De Havilland Sea Vixen at the Bournemouth Airshow
The de Havilland Sea Vixen was an early carrier based jet fighter, used in the UK between 1959 and 1972. It had an unusual twin boom tail.
(Below: de Havilland Sea Vixen in fly past at the Bournemouth Airshow 2011)
The de Havilland Sea Vixen
Role: Carrier Based Fighter,
crew: 2 (pilot and observer)
Maximum Speed: 690mph (mach .91) at sea level, thrust/weight: 0.54, rate of climb: 46 m/s
Range: 790 miles, service ceiling: 14 600m
Wingspan: 15.54m, length: 16.94m, height: 3.28m, wing loading: 313 kg/m2
First Flight: 1951, in use with Fleet Air Arm and Royal Navy: 1959 to 1972
Production Total: 145
Two de Havilland fighter jets that preceeded the Vixen, the Vampire (1945-1966 UK service) and the Venum (1951-1970 UK service), both had a simular tail design.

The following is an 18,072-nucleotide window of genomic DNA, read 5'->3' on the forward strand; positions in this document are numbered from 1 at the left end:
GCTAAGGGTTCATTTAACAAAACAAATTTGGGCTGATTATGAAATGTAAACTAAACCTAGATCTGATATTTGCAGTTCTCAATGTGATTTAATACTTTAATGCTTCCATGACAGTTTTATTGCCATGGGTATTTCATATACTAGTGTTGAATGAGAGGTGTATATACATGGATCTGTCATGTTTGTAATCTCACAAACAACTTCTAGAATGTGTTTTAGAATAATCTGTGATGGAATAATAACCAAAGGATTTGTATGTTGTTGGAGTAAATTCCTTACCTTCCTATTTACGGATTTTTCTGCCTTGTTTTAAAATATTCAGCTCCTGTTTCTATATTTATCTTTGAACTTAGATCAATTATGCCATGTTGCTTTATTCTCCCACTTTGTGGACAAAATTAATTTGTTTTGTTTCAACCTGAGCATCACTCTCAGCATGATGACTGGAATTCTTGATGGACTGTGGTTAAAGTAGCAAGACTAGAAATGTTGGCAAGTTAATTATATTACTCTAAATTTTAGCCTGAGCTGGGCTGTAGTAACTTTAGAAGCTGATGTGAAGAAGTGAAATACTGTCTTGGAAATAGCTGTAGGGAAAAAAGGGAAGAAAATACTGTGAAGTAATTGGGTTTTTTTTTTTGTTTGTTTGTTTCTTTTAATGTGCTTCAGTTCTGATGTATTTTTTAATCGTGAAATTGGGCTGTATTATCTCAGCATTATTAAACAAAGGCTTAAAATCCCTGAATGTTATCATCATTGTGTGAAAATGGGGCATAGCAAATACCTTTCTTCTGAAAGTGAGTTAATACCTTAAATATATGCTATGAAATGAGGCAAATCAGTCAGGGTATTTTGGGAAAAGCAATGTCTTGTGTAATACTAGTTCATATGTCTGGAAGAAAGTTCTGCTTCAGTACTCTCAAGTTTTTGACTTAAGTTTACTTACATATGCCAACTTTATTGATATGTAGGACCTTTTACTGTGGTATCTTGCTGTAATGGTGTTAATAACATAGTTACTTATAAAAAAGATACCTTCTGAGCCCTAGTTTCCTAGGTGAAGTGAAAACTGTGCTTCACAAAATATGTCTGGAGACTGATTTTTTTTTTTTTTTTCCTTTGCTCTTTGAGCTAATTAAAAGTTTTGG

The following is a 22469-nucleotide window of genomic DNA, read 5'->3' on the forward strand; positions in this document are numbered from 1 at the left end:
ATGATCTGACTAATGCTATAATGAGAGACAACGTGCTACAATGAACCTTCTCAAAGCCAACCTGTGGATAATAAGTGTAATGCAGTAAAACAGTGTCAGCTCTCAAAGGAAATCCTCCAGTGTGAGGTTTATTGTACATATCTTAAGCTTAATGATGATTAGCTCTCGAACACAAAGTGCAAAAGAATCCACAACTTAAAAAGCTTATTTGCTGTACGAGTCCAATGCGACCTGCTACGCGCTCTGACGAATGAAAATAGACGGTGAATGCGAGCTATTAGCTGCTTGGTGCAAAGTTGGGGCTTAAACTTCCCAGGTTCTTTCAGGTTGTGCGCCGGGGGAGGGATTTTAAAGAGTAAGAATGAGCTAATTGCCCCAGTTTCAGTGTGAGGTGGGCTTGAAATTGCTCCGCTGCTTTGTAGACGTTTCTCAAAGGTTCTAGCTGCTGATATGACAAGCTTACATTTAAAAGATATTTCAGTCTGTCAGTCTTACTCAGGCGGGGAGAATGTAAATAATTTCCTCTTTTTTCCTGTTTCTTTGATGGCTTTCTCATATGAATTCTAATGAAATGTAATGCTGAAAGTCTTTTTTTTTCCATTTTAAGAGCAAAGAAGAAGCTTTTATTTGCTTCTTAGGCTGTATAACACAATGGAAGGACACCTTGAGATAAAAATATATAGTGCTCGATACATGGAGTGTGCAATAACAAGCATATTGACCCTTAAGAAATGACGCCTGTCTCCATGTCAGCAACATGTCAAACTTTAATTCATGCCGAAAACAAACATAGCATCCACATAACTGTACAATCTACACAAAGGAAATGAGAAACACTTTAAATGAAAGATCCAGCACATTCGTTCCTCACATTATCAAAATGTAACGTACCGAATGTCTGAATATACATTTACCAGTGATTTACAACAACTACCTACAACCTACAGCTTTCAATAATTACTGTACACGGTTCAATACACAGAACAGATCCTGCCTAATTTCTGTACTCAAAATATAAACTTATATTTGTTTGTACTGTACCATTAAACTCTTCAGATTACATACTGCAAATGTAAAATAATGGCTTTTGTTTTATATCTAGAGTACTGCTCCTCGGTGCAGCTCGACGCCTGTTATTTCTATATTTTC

The Sea Vixen was the first fighter to have no canons, just six points for fixing rockets, air to air missiles or free fall nuclear bombs. The Vixen was designed to fly in all weather. It was never used in warfare, only on operations in foreign conflicts. None were lost to attack, although 54 of the 145 built were lost in accidents during it's 13 years service.
(Below:The Vixen in aerobatics over the sea in Poole Bay during the 2011 Bournemouth Airshow)
See all images of de Havilland Sea Vixen in the gallery here
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